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Immigration Issues/Death of the Visa Holder


My friend is an L1B Visa Holder and brought his family to the US. Unfortunately, he met an accident while working offshore San Diego. Will his dependents be allowed to stay while the case is in progress and what options can they take to remain in the US.

Eileen Chun-Fruto, Los Angeles immigration attorney writes:

Dear Stephen,

First of all, condolences to you and your friend's surviving family.  It sounds like a very sad situation, and if he was working offshore as an L-1B person of specialized knowledge, I gather he was developing or working on something important to our nation, be it in support of our natural resources or other offshore projects.  I'm sorry to hear of this loss.

Unfortunately, his dependents would not be allowed to stay. Their visa statuses do depend on the primary's status.  Without him, they would have to find an independent grounds to stay on their own merits.  The children might be able to get F-1 status as students, but that means they'll probably have to find a private, tuition-based  school.  His wife, if she is at all eligible for another type of work visa would then have to find an employer to sponsor her.

If his wife can find another status to stand on, *on her own qualifications,* then of course, the children can would be her dependents and there would be no need for them to be on student status.  I mention the student status idea above in that if the mother could not find a status of her own, then the children could try to stay as foreign students on their own (without her).  Not sure that's the best idea if the family is in grieving, but as far as immigration options, those are my initial thoughts.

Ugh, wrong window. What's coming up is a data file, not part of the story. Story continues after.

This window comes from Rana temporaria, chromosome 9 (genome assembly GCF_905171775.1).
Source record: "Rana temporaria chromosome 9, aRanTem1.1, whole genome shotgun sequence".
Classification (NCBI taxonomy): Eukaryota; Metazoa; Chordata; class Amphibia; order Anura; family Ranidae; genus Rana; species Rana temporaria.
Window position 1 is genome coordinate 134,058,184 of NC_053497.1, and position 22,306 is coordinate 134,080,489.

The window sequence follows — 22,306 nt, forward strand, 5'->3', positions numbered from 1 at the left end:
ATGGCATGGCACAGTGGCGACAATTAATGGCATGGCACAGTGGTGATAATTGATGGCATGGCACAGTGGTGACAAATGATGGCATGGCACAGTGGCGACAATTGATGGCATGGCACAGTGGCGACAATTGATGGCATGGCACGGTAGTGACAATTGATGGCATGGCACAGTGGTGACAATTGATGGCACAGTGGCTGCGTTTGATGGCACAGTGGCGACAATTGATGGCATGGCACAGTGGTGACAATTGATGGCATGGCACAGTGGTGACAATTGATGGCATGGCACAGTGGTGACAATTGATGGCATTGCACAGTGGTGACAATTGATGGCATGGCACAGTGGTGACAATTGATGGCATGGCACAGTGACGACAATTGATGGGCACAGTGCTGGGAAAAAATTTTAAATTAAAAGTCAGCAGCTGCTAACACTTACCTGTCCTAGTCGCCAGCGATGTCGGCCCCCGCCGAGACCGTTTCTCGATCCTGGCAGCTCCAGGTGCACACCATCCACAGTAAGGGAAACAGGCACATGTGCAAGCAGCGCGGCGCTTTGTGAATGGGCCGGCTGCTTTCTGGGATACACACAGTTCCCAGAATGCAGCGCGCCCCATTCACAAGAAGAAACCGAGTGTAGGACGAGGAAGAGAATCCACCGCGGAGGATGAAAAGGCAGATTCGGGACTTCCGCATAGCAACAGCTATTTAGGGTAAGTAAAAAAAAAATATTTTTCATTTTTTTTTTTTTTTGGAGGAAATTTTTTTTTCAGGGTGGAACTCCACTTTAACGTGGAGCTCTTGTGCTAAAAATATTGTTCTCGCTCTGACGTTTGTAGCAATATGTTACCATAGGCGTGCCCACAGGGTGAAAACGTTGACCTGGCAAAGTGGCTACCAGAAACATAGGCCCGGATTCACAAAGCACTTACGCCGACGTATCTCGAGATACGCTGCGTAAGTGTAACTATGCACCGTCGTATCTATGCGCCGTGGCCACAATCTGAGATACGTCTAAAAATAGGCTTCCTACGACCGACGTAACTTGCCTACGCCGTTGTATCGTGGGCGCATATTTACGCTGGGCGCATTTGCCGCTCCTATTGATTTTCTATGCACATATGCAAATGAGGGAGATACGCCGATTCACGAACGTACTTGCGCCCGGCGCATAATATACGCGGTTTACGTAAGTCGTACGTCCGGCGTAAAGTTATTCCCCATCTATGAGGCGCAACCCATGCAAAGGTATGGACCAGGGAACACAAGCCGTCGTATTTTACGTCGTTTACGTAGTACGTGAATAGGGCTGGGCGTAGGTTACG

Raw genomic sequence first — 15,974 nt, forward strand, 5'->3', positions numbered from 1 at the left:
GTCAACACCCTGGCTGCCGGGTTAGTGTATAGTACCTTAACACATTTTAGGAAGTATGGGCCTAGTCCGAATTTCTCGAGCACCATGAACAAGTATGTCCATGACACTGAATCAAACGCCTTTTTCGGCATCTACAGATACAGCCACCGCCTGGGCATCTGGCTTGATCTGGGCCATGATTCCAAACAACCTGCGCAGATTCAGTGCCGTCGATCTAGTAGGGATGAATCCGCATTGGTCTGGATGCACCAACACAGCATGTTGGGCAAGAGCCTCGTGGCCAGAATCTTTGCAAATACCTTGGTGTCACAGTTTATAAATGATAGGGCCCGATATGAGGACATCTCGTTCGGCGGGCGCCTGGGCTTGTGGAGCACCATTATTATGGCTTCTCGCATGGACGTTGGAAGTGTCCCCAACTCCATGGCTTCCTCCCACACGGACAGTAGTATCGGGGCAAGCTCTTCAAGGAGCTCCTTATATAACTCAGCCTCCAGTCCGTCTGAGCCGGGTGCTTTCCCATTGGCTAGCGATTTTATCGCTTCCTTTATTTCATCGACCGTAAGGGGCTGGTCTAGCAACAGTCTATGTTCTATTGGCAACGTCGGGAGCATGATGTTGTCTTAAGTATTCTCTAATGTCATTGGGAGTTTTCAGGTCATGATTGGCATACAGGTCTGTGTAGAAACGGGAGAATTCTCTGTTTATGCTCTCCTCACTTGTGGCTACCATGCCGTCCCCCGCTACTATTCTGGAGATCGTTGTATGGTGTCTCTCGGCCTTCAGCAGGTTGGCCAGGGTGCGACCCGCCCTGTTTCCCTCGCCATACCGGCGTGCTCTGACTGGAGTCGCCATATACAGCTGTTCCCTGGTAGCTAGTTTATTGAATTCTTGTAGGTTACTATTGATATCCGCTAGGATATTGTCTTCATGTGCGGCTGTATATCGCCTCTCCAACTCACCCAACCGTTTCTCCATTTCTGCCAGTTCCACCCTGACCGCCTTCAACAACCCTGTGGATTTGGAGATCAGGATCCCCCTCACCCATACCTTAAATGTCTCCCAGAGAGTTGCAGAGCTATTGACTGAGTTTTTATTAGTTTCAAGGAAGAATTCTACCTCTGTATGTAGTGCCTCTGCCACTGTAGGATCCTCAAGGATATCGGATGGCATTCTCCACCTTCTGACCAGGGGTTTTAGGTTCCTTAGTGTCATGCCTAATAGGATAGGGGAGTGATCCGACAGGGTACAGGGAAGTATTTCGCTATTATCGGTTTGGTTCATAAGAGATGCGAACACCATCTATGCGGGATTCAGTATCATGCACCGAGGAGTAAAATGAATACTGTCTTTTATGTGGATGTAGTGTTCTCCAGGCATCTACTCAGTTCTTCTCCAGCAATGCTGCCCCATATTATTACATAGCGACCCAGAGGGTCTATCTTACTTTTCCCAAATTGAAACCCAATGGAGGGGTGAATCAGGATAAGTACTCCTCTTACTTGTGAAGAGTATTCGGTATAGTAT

If the family has follow up questions, please continue to post.

Eileen Chun-Fruto

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Eileen Chun-Fruto


I can answer any employment-based immigration question including questions about PERM labor certifications, H-1B skilled workers, L-1A multinational managers or executives and L-1B specialized knowledge, R-1 and I-360 religious workers, investor cases (E Treaty Trader and E Treaty Investors and EB-5 "million dollar investors") and O-1 extraordinary ability cases. I can also answer any questions regarding family-based immigration, such as adoptions, waiver cases, consular processing (using foreign consulates to enter as an immigrant), marriage and fiance/fiancee cases, 245(i) cases, VAWA (Violence Against Women's Act), battered spouses, and Child Status Protection Act (CSPA).


I have over 12 years of experience in business and family immigration. I was a former law clerk for the Executive Officer for Immigration Review (the immigration courts) in San Francisco and I current serve as the California Service Center's (CSC) liaison on behalf of the Los Angeles County Bar Association. I represent individuals and corporations alike, ranging from professionals in the high tech, science, liberal arts fields. I have a special niche in working with start-up companies and individuals with more complex immigration issues.

Member, American Immigration Lawyers Association Member, Los Angeles County Bar Association, Executive Committee on Immigration

J.D., University of California at Davis - King Hall School of Law (1997) B.A., University of California at Irvine, cum laude (1994)

Awards and Honors
2005, 2006, 2007, 2008: Selected to Southern California Rising Star - Super Lawyers List (an honor shared by no more than 2.5% of the attorneys practicing in the entire Southern California region) Faculty/Moderator on various AILA and LACBA continuing legal education seminars in the following topics: H-1B, O-1, religious workers, business immigration visas

Past/Present Clients
My typical business clients can range from a start-up company, established engineering and software research and development companies, manufacturing, trade and distribution companies, public and private schools, and religious organizations. Family clients include spouses, parent-child petitions, siblings, naturalization, and most especially, representation of abandoned and neglected children viewed as orphans under the immigration law. I have represented many clients who relied on special provisions of the immigration law to preserve or "grandfather" benefits to family members in limited (and complicated) circumstances, to avoid re-application fees and longer waiting times.

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